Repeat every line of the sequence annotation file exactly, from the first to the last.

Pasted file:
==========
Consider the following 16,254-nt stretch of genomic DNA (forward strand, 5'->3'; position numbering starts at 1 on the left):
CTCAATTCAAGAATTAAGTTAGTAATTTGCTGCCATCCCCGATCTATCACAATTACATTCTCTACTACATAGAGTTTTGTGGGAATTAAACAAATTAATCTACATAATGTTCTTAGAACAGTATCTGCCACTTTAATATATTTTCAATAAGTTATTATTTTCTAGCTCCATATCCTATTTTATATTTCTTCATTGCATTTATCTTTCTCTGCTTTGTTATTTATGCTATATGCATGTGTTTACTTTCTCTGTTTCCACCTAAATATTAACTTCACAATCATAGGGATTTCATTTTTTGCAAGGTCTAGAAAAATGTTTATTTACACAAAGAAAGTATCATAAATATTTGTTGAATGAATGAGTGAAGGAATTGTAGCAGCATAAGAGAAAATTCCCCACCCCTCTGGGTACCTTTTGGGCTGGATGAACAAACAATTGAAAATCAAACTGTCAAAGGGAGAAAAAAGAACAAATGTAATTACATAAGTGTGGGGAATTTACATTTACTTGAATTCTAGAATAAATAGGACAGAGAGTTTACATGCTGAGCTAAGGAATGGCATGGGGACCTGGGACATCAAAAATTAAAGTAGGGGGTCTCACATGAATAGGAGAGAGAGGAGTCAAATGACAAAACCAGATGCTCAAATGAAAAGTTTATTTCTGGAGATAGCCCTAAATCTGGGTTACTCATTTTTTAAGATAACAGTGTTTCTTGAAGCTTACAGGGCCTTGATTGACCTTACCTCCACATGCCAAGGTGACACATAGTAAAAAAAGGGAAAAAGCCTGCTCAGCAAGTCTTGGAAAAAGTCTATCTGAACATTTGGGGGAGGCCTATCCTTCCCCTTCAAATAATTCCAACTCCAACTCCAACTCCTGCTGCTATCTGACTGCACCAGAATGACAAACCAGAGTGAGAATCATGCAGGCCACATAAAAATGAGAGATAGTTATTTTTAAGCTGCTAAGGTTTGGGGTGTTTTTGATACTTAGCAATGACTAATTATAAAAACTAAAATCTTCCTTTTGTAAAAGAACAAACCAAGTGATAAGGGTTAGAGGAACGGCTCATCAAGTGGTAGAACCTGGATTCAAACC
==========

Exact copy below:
Consider the following 16,254-nt stretch of genomic DNA (forward strand, 5'->3'; position numbering starts at 1 on the left):
CTCAATTCAAGAATTAAGTTAGTAATTTGCTGCCATCCCCGATCTATCACAATTACATTCTCTACTACATAGAGTTTTGTGGGAATTAAACAAATTAATCTACATAATGTTCTTAGAACAGTATCTGCCACTTTAATATATTTTCAATAAGTTATTATTTTCTAGCTCCATATCCTATTTTATATTTCTTCATTGCATTTATCTTTCTCTGCTTTGTTATTTATGCTATATGCATGTGTTTACTTTCTCTGTTTCCACCTAAATATTAACTTCACAATCATAGGGATTTCATTTTTTGCAAGGTCTAGAAAAATGTTTATTTACACAAAGAAAGTATCATAAATATTTGTTGAATGAATGAGTGAAGGAATTGTAGCAGCATAAGAGAAAATTCCCCACCCCTCTGGGTACCTTTTGGGCTGGATGAACAAACAATTGAAAATCAAACTGTCAAAGGGAGAAAAAAGAACAAATGTAATTACATAAGTGTGGGGAATTTACATTTACTTGAATTCTAGAATAAATAGGACAGAGAGTTTACATGCTGAGCTAAGGAATGGCATGGGGACCTGGGACATCAAAAATTAAAGTAGGGGGTCTCACATGAATAGGAGAGAGAGGAGTCAAATGACAAAACCAGATGCTCAAATGAAAAGTTTATTTCTGGAGATAGCCCTAAATCTGGGTTACTCATTTTTTAAGATAACAGTGTTTCTTGAAGCTTACAGGGCCTTGATTGACCTTACCTCCACATGCCAAGGTGACACATAGTAAAAAAAGGGAAAAAGCCTGCTCAGCAAGTCTTGGAAAAAGTCTATCTGAACATTTGGGGGAGGCCTATCCTTCCCCTTCAAATAATTCCAACTCCAACTCCAACTCCTGCTGCTATCTGACTGCACCAGAATGACAAACCAGAGTGAGAATCATGCAGGCCACATAAAAATGAGAGATAGTTATTTTTAAGCTGCTAAGGTTTGGGGTGTTTTTGATACTTAGCAATGACTAATTATAAAAACTAAAATCTTCCTTTTGTAAAAGAACAAACCAAGTGATAAGGGTTAGAGGAACGGCTCATCAAGTGGTAGAACCTGGATTCAAACC